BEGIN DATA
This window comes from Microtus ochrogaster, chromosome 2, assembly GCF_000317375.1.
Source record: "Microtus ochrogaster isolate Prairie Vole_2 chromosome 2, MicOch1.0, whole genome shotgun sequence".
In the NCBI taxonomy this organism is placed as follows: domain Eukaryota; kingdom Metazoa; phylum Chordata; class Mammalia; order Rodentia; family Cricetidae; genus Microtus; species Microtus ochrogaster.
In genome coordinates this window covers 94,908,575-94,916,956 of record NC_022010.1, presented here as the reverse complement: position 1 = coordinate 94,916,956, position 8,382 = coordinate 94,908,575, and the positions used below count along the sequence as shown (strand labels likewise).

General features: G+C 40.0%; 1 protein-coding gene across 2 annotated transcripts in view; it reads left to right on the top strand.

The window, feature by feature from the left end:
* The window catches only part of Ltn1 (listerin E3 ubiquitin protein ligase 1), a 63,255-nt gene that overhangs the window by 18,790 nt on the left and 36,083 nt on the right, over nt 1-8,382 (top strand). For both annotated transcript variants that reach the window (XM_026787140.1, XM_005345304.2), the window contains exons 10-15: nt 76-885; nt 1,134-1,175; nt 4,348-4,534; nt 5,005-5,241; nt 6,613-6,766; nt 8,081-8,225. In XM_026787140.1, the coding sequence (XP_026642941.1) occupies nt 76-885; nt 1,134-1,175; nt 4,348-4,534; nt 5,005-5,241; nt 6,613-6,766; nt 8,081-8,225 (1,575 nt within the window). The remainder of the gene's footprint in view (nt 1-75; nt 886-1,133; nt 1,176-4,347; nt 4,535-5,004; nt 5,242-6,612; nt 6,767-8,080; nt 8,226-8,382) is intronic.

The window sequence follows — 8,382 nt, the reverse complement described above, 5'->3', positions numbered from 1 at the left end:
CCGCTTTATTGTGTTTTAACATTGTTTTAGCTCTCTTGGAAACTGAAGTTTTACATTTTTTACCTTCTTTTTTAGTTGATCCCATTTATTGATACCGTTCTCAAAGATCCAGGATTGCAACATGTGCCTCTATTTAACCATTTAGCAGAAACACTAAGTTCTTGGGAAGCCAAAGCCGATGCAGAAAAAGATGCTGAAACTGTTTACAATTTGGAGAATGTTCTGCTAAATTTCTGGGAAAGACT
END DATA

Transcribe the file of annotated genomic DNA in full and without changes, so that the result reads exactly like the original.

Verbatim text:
This window comes from Microtus ochrogaster, chromosome 2, assembly GCF_000317375.1.
Source record: "Microtus ochrogaster isolate Prairie Vole_2 chromosome 2, MicOch1.0, whole genome shotgun sequence".
In the NCBI taxonomy this organism is placed as follows: domain Eukaryota; kingdom Metazoa; phylum Chordata; class Mammalia; order Rodentia; family Cricetidae; genus Microtus; species Microtus ochrogaster.
In genome coordinates this window covers 94,908,575-94,916,956 of record NC_022010.1, presented here as the reverse complement: position 1 = coordinate 94,916,956, position 8,382 = coordinate 94,908,575, and the positions used below count along the sequence as shown (strand labels likewise).

General features: G+C 40.0%; 1 protein-coding gene across 2 annotated transcripts in view; it reads left to right on the top strand.

The window, feature by feature from the left end:
* The window catches only part of Ltn1 (listerin E3 ubiquitin protein ligase 1), a 63,255-nt gene that overhangs the window by 18,790 nt on the left and 36,083 nt on the right, over nt 1-8,382 (top strand). For both annotated transcript variants that reach the window (XM_026787140.1, XM_005345304.2), the window contains exons 10-15: nt 76-885; nt 1,134-1,175; nt 4,348-4,534; nt 5,005-5,241; nt 6,613-6,766; nt 8,081-8,225. In XM_026787140.1, the coding sequence (XP_026642941.1) occupies nt 76-885; nt 1,134-1,175; nt 4,348-4,534; nt 5,005-5,241; nt 6,613-6,766; nt 8,081-8,225 (1,575 nt within the window). The remainder of the gene's footprint in view (nt 1-75; nt 886-1,133; nt 1,176-4,347; nt 4,535-5,004; nt 5,242-6,612; nt 6,767-8,080; nt 8,226-8,382) is intronic.

The window sequence follows — 8,382 nt, the reverse complement described above, 5'->3', positions numbered from 1 at the left end:
CCGCTTTATTGTGTTTTAACATTGTTTTAGCTCTCTTGGAAACTGAAGTTTTACATTTTTTACCTTCTTTTTTAGTTGATCCCATTTATTGATACCGTTCTCAAAGATCCAGGATTGCAACATGTGCCTCTATTTAACCATTTAGCAGAAACACTAAGTTCTTGGGAAGCCAAAGCCGATGCAGAAAAAGATGCTGAAACTGTTTACAATTTGGAGAATGTTCTGCTAAATTTCTGGGAAAGACT